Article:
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|Trail Map||Hike it with Google Earth||Trailhead and Markers Gallery|
|Distance: 20km||Time: 9 hours||Difficulty: Advanced|
|Ascent: 824m||Parking at Nahal Mishmar||Parking at Nahal Mishmar|
My body officially hurts.
That’s because yesterday, I went on a truly epic hike, an all-day, full body adventure that separates the men from the boys. This hike wasn’t just challenging; it was also incredibly beautiful, taking us through a variety of different types of desert terrain.
This hike up the Mount Zruiah in the Ein Gedi Nature Reserve, across the desert to the Hever Mountain, Valley, and Pools, and through Nahal Mishmar certainly wasn’t boring.
We began just after dawn, in order to complete the 20 kilometer length, 800 meter ascent (and descent) hike before nightfall. In late December, this turned out to be quite a challenge. We did not move slowly.
Along the way, we met wild animals, birds, and just one or two other hikers. We experienced multiple insane lookouts over desert canyons, then climbed down into said canyons. One after the next, we tackled intense climbs. We walked across the desert, through flat, silent wilderness. It was a great day.
So how did we end up on this adventure? For the longest time, we had been wanting to climb the Zruia Ascent in Ein Gedi, one of the only trails in the reserve we had yet to tackle. As we looked at the map, we realized that we had also been wanting to get to the Hever Pools, located in the flat desert plains just south of Ein Gedi Nature Reserve.
A plan began to take form. We would climb Mount Zruiah, walk across the desert to the pools, then continue to follow the red trail out until the drop off point to Nahal Mishmar (one of our long-time favorite desert trails). Then, we would descend through Nahal Mishmar and finish up on Highway 90 near the Dead Sea.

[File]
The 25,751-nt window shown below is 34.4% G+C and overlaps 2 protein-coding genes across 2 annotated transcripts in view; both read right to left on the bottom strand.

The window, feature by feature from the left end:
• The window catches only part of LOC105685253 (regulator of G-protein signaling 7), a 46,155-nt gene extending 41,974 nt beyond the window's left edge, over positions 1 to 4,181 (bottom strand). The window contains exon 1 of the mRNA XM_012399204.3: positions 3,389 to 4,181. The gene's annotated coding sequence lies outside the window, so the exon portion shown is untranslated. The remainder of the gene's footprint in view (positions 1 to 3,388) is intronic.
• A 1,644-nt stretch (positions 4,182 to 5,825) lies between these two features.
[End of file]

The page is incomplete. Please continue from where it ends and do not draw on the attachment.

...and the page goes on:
The trail looked amazing: I loved the idea of connecting two beautiful nature reserves in one long adventure. The only thing we needed was a way to get from Nahal Mishmar back to Kibbutz Ein Gedi at the end of the day. Luckily, Yosi the cab driver from Kibbutz Ein Gedi was more than happy to give us a lift.
With our hike all planned out, we set our alarms and got ready to set out before dawn.
Here’s what we saw on this one-way hike from Zruiah Ascent in Ein Gedi to Nahal Mishmar:
Party from the Break of Dawn
We began on the trail in the early morning light, at about 7:00 AM, just outside of Kibbutz Ein Gedi. Giant mountain cliffs loomed large in the distance. This trail looked like it was going to be quite a challenge.
First, we walked around the kibbutz, along a barbed wire fence on a crumbling path. This took a while. But after twenty minutes of mostly flat walking, we found ourselves on a serious ascent.
I love hiking in the early morning. Between the soft sun and cool cloud patterns, everything just looks a thousand times more beautiful. As we climbed up the cliffs, the golden rock seemed to gleam, on a background of bright blue sky and wispy clouds. The cool December breeze kept us from overheating as we climbed.
I could already tell that my body was going to hurt after this trail. Each uphill step was an effort, save for the short breaks as we snaked on flatter pathways around the mountain. At times, we had to throw our full bodies into achieving upward momentum.
When we finally reached the top, it was close to 9:00 AM (yes, we may have stopped along the way to field frantic phone calls from the kids – keepin’ it real).
On Top of the World
At the very top of the Zruiah ascent, there was a clear marked breakaway trail to the top of Mount Zruiah. Of course, we weren’t going to skip that! So, we pushed just a little bit more to reach the very top of the mountain.
It was so worth it. The views from the summit were spectacular. On one side, we could see down towards the Dead Sea, its waters reflecting turquoise in the early morning sun. On the other, we looked down upon the most spectacular view to Ein Gedi’s Nahal Arugot. The gorgeous mountains and cliffs with a green stream snaking down the middle reminded me ever-so-slightly of The Grand Canyon of Yellowstone where we had visited this past summer. It was gorgeous.